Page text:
Space to Write ~ Here, There and Everywhere

In response to Writing 101 Space to Write

There is only one place to write and that is alone at a typewriter. The writer who has to go into the streets is a writer who does not know the streets. . . . when you leave your typewriter you leave your machine gun and the rats come pouring through.

— Charles Bukowski, Notes of a Dirty Old Man

Where do you write? Do you prefer blogging on your laptop in a coffee shop? Are you productive in a quiet room, door closed, away from civilization? Today, describe the space where you write. Or, if you don’t have a dedicated place, what is your ideal setting? Consider these questions to shape your post:

  • What are your writing habits?
  • What equipment or supplies do you use to write?
  • What do you need and want in a physical space?

In the course, we’ll occasionally ask you to do a task in preparation for a future post. Today, insert a poll at the end of this post to gather ideas on what to write. (If you prefer not to add a poll to today’s post, an alternative is publishing a new page with a contact form, which you can use for this purpose.)

Over the next few weeks, collect post ideas from your readers and drop them in Simplenote, if you’d like. You’ll refer to this well of ideas later in the course.

Cheri and the Team

So I’m a little late in answering this one because I believe when you include a poll in a post, you’d better be there to answer the people who take the time to comment, to participate in the poll. And this week hasn’t been particularly conducive to writing or being present online much.
If you’ve read my Compulsive post, you’ll find this one to be in line.


Sitting in the doctor’s waiting room, I was watching the woman opposite me. I was staring actually but she appeared not to notice me at all. At first, I thought she was a homeless person with a drug habit. After all, my GP was known to be taking care of all the poor in the neighbourhood and it was a walk-in clinic after all. And the woman’s hair was a mess, her nails were bitten so short I was in pain for her. And she was wearing what had to be the most horrible and out of fashion pair of sweat pants. She might as well have been wearing her PJs. Once in a while she’d look up and stare left, right before returning to her knees.

She was scribbling on a notebook that looked ready to fall apart; she was writing on pages, then she turned the notebook backwards and continued writing almost over what she’d scribbled until then. Her fingers were filled with ink from her pen. It was when I looked at the pen that I realized she was no homeless, although the drug part remained to be assessed. It was a beautiful fountain pen that looked simple enough but writing my documents with one myself I knew it to be a good brand. She might have stolen it but it was in too good a shape to belong to a homeless person. Beside she didn’t smell and her hair – for all that it was messy – was clean. The way she gnawed at her lips was almost endearing. Definitely issues. Was scribbling a way to handle the stress?

I looked away from her when a gorgeous male specimen entered the clinic. He sat beside her and ever so gently touched her elbow. Definitely not homeless but how had she ended up with a man like that? I looked down at my book but still listened as he pried the notebook away from her hands.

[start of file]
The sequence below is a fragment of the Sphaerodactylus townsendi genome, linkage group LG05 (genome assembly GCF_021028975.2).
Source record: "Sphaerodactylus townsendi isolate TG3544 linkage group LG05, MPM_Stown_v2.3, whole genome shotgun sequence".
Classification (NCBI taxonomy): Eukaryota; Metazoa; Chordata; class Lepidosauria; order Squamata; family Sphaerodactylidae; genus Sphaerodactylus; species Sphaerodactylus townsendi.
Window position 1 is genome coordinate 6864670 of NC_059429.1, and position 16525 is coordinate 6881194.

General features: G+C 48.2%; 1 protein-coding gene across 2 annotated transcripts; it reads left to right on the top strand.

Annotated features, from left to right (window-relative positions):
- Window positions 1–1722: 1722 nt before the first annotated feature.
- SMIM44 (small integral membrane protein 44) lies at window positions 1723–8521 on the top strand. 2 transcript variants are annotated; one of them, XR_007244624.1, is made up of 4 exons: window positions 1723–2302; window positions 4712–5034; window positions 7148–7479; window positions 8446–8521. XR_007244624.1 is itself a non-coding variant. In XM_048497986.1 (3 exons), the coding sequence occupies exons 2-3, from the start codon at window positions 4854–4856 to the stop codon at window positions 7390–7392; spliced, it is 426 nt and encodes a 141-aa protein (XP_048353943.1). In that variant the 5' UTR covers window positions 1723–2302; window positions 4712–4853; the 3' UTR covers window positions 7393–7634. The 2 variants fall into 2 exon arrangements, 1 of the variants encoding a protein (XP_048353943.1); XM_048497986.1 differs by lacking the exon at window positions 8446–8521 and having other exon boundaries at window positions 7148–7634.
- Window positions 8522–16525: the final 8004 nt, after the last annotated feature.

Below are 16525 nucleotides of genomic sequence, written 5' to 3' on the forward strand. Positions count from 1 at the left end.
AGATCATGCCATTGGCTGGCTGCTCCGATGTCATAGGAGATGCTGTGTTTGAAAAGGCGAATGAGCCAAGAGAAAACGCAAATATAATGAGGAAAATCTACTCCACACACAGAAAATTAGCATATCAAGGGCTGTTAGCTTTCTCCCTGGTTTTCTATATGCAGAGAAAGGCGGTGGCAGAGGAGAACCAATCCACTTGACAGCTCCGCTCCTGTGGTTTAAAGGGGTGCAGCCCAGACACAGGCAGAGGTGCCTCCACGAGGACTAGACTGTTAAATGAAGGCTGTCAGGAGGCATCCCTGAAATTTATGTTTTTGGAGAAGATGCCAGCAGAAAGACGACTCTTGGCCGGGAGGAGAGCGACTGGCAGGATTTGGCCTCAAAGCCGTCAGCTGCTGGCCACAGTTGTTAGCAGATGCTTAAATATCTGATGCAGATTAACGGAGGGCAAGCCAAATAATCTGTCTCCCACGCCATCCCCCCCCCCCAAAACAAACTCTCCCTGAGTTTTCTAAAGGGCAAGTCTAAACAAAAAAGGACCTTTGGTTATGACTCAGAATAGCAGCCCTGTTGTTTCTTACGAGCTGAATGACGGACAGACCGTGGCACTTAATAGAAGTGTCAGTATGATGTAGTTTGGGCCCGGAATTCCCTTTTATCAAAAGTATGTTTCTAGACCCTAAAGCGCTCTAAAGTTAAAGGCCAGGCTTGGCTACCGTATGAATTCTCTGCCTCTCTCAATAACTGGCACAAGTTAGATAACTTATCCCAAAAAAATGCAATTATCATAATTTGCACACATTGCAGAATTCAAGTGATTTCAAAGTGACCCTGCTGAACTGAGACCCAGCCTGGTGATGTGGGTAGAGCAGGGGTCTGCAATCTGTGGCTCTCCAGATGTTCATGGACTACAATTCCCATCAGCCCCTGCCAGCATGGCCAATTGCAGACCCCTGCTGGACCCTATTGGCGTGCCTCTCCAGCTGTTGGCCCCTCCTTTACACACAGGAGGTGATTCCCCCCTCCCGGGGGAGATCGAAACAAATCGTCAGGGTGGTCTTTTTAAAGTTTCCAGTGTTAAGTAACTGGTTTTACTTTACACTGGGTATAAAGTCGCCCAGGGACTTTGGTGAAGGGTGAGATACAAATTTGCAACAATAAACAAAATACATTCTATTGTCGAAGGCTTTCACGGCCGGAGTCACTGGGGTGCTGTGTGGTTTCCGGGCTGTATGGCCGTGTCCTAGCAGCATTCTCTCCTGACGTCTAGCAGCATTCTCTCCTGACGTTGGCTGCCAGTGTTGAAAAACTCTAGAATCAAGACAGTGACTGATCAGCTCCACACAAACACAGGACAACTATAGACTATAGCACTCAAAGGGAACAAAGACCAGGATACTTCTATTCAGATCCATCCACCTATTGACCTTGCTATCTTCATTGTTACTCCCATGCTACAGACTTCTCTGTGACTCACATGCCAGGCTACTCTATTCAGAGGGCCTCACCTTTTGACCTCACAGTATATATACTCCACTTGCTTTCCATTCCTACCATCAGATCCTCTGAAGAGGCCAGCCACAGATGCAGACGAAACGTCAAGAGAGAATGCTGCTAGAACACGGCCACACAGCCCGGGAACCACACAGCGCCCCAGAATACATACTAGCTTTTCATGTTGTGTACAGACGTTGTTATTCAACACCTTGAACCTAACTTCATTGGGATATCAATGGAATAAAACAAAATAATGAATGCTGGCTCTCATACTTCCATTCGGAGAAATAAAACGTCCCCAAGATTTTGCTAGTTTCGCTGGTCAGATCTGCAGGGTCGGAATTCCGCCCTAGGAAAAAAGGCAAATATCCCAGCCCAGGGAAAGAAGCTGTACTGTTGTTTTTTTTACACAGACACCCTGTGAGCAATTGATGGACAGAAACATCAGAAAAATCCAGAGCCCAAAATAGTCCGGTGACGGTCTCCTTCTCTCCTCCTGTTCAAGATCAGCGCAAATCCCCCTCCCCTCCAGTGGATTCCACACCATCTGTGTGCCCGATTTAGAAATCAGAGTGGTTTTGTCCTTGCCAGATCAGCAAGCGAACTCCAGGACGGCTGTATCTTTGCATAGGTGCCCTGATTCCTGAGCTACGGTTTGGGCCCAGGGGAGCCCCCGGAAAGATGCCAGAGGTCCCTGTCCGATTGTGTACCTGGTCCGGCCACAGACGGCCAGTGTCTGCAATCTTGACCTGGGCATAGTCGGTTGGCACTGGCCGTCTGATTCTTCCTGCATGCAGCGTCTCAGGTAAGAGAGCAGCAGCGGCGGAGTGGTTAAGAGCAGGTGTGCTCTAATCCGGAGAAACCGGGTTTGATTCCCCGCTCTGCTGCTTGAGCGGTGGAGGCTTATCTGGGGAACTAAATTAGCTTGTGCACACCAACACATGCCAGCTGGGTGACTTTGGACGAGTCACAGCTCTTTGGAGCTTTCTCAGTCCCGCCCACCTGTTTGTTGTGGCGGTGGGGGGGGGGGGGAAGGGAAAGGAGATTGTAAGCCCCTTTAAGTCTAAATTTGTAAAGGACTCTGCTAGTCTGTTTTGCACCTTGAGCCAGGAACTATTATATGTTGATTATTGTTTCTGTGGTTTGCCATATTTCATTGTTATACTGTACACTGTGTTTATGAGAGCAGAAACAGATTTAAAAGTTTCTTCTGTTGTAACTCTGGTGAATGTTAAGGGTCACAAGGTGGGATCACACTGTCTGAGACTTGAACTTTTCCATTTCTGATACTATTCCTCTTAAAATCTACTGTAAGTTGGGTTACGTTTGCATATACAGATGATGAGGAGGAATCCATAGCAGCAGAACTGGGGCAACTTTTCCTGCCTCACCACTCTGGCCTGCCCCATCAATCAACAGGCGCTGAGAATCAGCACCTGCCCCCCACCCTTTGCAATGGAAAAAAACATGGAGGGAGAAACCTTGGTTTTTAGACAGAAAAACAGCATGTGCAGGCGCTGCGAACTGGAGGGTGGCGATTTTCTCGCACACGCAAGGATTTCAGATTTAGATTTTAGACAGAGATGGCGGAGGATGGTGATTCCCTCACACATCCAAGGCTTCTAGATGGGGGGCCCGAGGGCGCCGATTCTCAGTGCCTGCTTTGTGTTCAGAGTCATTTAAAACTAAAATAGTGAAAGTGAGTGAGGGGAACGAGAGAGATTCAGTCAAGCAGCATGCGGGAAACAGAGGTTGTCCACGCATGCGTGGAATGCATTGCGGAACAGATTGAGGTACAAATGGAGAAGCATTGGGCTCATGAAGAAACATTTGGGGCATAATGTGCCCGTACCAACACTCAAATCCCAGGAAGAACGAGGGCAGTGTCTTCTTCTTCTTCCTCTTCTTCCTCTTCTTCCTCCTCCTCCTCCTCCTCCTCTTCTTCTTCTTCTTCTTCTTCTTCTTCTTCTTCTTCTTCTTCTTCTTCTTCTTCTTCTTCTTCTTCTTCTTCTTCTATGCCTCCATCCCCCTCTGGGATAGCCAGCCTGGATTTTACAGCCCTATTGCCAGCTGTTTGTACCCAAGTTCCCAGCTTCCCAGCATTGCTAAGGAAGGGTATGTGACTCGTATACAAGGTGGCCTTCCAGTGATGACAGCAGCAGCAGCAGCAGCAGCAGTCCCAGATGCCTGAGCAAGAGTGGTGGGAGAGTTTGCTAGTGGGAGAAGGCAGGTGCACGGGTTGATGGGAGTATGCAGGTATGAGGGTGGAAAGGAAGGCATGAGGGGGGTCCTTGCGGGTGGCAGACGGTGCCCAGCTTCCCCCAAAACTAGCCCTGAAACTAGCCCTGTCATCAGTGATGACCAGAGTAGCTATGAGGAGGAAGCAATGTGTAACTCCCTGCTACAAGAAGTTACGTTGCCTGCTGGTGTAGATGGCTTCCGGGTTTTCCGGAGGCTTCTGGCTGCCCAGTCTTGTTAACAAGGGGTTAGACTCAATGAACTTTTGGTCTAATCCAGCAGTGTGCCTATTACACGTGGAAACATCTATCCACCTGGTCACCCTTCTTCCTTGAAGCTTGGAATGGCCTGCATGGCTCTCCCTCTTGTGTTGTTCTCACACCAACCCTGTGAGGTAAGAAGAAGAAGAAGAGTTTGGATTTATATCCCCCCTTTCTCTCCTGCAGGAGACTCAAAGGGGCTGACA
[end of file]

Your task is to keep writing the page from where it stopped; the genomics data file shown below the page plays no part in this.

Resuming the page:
“It’s full honey. I’ll get you a new one later.” He whispered.
“But I’m not done.”
Casting a quick glance I saw him pull out a cell phone.
“Type it in the notes and I’ll email it to you.”
She grabbed the cell and started typing away as if her life depended on it. I’d never seen anyone type this fast even my nephew. For a moment the man didn’t interrupt her but also never really got engaged in any activity of his own, as if he were checking she wasn’t doing something she shouldn’t do. Suddenly she stopped and handed him the phone back. She looked like a child almost. Even more so when she started pulling at the fingernails she didn’t have. The man took her hands in his.

“How was the exhibition love?”
She seemed to wonder what he meant before she bit her lips – again like a kid.
“I didn’t pay attention.” Now he seemed surprised. “I sat in front of one the painting but it inspired a story. So I wrote instead. And then they were closing.”
He laughed softly before kissing her brow. Was he her boyfriend or what? She seemed more like a child woman who needed someone to take care of her more than to love her. Surprising. I’m not sure I could put up with a boyfriend who constantly needed attention. Finally the previous patient came out and Dr. Jacobs called the woman – I would go just after her.
“Mrs. MLW?”

What? That woman was MLW, winner of multiple literary prizes and part of the NYT Best Sellers!! How was that even possible? Maybe it was true what they said: the line between genius and craziness is a fine one.



The bottomline is that I write everywhere… I merely need a notebook and pen, or a cellphone with a note app or a computer/laptop. I was actually writing while waiting for a doctor’s appointment on Tuesday and yesterday we went to the Louvre with my husband. At some point we sat down and I did write. I actually have a story I started earlier in the subway because one of the art pieces exhibited at the museum inspired me. So below are a few shots of where I’ve been found to write.

So as the Beatles said I write here, there and everywhere. What about you?


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